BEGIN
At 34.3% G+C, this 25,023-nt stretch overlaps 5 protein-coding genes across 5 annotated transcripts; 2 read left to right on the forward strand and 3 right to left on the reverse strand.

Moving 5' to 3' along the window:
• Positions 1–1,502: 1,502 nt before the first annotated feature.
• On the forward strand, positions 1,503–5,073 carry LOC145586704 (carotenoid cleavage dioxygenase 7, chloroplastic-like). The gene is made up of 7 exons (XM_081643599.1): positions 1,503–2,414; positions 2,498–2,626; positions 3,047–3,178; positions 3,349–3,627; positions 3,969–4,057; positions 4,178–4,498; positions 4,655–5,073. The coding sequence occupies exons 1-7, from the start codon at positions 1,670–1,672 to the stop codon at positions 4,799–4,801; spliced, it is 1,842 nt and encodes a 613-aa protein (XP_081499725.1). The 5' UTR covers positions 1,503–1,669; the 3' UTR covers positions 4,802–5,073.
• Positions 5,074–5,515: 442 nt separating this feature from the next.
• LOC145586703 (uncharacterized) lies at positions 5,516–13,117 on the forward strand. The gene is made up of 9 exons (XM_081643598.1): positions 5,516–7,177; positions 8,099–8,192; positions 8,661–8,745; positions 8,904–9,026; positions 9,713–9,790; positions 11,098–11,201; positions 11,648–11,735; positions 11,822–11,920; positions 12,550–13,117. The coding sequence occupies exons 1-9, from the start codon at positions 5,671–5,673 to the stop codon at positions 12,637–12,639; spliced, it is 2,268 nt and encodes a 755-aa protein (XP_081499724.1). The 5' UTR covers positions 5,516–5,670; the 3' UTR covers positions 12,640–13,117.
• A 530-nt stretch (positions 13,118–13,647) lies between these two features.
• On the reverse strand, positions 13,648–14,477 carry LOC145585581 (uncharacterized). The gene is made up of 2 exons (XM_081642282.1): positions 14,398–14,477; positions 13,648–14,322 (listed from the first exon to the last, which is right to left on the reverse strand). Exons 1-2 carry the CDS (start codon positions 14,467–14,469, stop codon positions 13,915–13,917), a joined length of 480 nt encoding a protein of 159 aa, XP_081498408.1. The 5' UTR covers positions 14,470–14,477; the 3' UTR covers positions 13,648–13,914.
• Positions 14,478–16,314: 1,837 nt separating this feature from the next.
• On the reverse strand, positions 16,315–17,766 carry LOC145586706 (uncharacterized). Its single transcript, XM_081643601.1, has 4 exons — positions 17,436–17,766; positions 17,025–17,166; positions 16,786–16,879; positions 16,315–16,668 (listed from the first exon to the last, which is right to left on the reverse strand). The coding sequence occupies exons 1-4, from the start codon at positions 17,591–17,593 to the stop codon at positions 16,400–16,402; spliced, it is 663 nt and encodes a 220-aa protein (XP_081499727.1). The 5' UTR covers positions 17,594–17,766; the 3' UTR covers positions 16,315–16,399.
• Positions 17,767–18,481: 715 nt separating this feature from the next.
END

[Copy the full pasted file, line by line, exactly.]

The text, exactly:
At 34.3% G+C, this 25,023-nt stretch overlaps 5 protein-coding genes across 5 annotated transcripts; 2 read left to right on the forward strand and 3 right to left on the reverse strand.

Moving 5' to 3' along the window:
• Positions 1–1,502: 1,502 nt before the first annotated feature.
• On the forward strand, positions 1,503–5,073 carry LOC145586704 (carotenoid cleavage dioxygenase 7, chloroplastic-like). The gene is made up of 7 exons (XM_081643599.1): positions 1,503–2,414; positions 2,498–2,626; positions 3,047–3,178; positions 3,349–3,627; positions 3,969–4,057; positions 4,178–4,498; positions 4,655–5,073. The coding sequence occupies exons 1-7, from the start codon at positions 1,670–1,672 to the stop codon at positions 4,799–4,801; spliced, it is 1,842 nt and encodes a 613-aa protein (XP_081499725.1). The 5' UTR covers positions 1,503–1,669; the 3' UTR covers positions 4,802–5,073.
• Positions 5,074–5,515: 442 nt separating this feature from the next.
• LOC145586703 (uncharacterized) lies at positions 5,516–13,117 on the forward strand. The gene is made up of 9 exons (XM_081643598.1): positions 5,516–7,177; positions 8,099–8,192; positions 8,661–8,745; positions 8,904–9,026; positions 9,713–9,790; positions 11,098–11,201; positions 11,648–11,735; positions 11,822–11,920; positions 12,550–13,117. The coding sequence occupies exons 1-9, from the start codon at positions 5,671–5,673 to the stop codon at positions 12,637–12,639; spliced, it is 2,268 nt and encodes a 755-aa protein (XP_081499724.1). The 5' UTR covers positions 5,516–5,670; the 3' UTR covers positions 12,640–13,117.
• A 530-nt stretch (positions 13,118–13,647) lies between these two features.
• On the reverse strand, positions 13,648–14,477 carry LOC145585581 (uncharacterized). The gene is made up of 2 exons (XM_081642282.1): positions 14,398–14,477; positions 13,648–14,322 (listed from the first exon to the last, which is right to left on the reverse strand). Exons 1-2 carry the CDS (start codon positions 14,467–14,469, stop codon positions 13,915–13,917), a joined length of 480 nt encoding a protein of 159 aa, XP_081498408.1. The 5' UTR covers positions 14,470–14,477; the 3' UTR covers positions 13,648–13,914.
• Positions 14,478–16,314: 1,837 nt separating this feature from the next.
• On the reverse strand, positions 16,315–17,766 carry LOC145586706 (uncharacterized). Its single transcript, XM_081643601.1, has 4 exons — positions 17,436–17,766; positions 17,025–17,166; positions 16,786–16,879; positions 16,315–16,668 (listed from the first exon to the last, which is right to left on the reverse strand). The coding sequence occupies exons 1-4, from the start codon at positions 17,591–17,593 to the stop codon at positions 16,400–16,402; spliced, it is 663 nt and encodes a 220-aa protein (XP_081499727.1). The 5' UTR covers positions 17,594–17,766; the 3' UTR covers positions 16,315–16,399.
• Positions 17,767–18,481: 715 nt separating this feature from the next.